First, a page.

"In 2004, a grand jury returned a 100-count indictment charging 21 defendants, including Gaskins, with being members of a conspiracy to distribute narcotics that operated between 1999 and September 2004, and that spanned Virginia, the District of Columbia, and Maryland." United States v. Gaskins, 690 F.3d 569, 572 (D.C. Cir. 2012). Gaskins was charged with: "(1) conspiring to distribute and possess with intent to distribute heroin, cocaine, cocaine base, and PCP, in violation of 21 U.S.C. § 846 (the `narcotics conspiracy'); (2) conspiring to participate in a racketeer influenced corrupt organization, in violation of 18 U.S.C. § 1962(d) (the `RICO conspiracy'); and (3) four counts of using a communication facility to facilitate a drug trafficking offense, in violation of 21 U.S.C. § 843(b) (the `telephone counts')." Id. (footnote omitted). On December 5, 2006, a jury found Gaskins guilty on the narcotics conspiracy count, namely, conspiring to distribute and possess with intent to distribute heroin. The jury acquitted Gaskins on the RICO conspiracy and the telephone counts.

Gaskins timely appealed and, on April 30, 2012, we reversed Gaskins' conviction and remanded the case for entry of a judgment of acquittal. On August 14, 2012, our opinion on Gaskins' direct appeal issued, finding that "no reasonable juror" could have found "beyond a reasonable doubt, that [Gaskins] knowingly entered into the conspiracy with the specific intent to further the unlawful objective of drug distribution." Id. At the time of Gaskins' 2012 release from incarceration, "[h]e had served nearly eight years of a twenty-two year sentence." United States v. Gaskins, No. 04-cr-379, 2019 WL 7758898, at *1 (D.D.C. Dec. 13, 2019).

On June 29, 2017, five years after his release, Gaskins moved for a certificate of innocence (COI) in district court pursuant to 28 U.S.C. § 2513. Gaskins' memorandum in support argued:

[T]he preponderance of the evidence demonstrate[d] that (1) [his] conviction was overturned for the reason that he was not guilty of the crimes charged, (2) none of his actions constituted offenses against the United States, as he did not knowingly enter into the conspiracy nor intentionally further its aims, and (3) he did not bring about his own prosecution through misconduct or neglect.

J.A. 7. For those reasons, Gaskins argued he was entitled to a COI pursuant to § 2513(a). Notably, Gaskins requested neither an evidentiary hearing nor discovery in his COI motion.

On October 5, 2017, after the district court granted its request for an extension of time, the government filed its opposition to Gaskins' COI motion. The government argued "[t]he direct and circumstantial evidence presented at trial indicate strongly that [Gaskins] indeed knowingly participated in this narcotics conspiracy" and therefore Gaskins "has not and cannot meet his burden of showing by a preponderance of the evidence that he is either actually innocent or that he did not bring about his own prosecution through his misconduct or neglect." J.A. 27.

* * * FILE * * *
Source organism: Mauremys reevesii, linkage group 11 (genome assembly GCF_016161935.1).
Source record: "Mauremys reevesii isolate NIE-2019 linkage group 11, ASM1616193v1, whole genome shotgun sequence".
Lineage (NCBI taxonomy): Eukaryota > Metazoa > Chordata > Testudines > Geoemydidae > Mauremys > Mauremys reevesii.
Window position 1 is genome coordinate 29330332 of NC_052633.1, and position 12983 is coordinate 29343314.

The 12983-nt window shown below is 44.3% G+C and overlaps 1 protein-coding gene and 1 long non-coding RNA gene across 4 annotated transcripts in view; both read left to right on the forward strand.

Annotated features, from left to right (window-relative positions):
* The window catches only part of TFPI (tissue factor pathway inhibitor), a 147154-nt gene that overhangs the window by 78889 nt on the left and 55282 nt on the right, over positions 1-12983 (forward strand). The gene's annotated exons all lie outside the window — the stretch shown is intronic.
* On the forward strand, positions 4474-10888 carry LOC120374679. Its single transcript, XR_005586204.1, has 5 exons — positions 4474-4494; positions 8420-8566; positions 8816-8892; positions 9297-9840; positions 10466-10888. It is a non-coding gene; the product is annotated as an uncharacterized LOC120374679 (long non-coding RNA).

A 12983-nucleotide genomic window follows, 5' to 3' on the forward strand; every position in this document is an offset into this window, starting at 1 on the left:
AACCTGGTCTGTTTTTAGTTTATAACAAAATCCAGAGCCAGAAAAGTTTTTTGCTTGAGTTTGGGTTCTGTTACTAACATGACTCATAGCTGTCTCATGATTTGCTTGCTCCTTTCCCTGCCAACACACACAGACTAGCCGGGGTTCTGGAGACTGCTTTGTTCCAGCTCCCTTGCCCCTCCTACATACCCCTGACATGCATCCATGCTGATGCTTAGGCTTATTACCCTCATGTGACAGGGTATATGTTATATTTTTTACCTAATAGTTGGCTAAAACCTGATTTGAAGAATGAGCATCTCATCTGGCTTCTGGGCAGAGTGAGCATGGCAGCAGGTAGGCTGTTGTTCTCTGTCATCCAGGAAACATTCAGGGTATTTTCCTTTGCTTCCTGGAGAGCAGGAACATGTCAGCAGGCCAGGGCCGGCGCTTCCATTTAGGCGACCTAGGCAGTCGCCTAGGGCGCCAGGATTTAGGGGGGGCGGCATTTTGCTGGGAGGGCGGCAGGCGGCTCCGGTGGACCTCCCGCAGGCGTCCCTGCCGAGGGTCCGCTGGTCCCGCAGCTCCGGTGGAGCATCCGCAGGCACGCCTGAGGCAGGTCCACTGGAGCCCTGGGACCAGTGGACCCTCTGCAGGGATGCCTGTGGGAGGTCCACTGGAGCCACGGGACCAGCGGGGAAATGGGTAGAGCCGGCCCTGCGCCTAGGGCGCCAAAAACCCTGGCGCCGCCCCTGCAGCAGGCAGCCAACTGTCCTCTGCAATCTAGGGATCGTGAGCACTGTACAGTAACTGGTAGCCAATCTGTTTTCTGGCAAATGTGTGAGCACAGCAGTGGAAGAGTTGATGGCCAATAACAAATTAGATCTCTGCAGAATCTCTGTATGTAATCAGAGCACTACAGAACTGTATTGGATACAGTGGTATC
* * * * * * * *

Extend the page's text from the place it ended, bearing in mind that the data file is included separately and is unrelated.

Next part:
One day before it was due, Gaskins filed a consent motion for an extension of time to file his reply from October 12, 2017 to November 12, 2017. On December 29, 2017, the district court granted Gaskins' motion and ordered Gaskins to submit his reply by November 12, 2017, nunc pro tunc. As of December 29, 2017, Gaskins still had not lodged his reply, despite requesting the extension only to November 12, 2017. On January 23, 2018, Gaskins filed a consent motion to file an untimely reply and attached his untimely reply to the consent motion. The district court never ruled on Gaskins' consent motion to file an untimely reply.

In his untimely reply, Gaskins asserted, for the first time, that he "will be submitting a motion requesting a hearing so he may plead his case, and also requesting limited discovery." J.A. 52. Despite stating he "intend[ed] to submit this motion soon," Gaskins did not file a motion until November 19, 2018, nearly ten months later. J.A. 52 n.1. Gaskins' November 2018 motion was titled: "motion for a scheduling conference, at which the court would open limited discovery and to [sic] set a date for an evidentiary hearing." J.A. 86 (capitalization removed). In his motion for a scheduling conference, Gaskins asserted "that he has met his burden for the reasons stated in his motion for a certificate" but "if the court does not find this sufficient, ... Gaskins requires an evidentiary hearing where [he] could testify, subject to cross examination, of the circumstances leading up to his arrest." J.A. 86.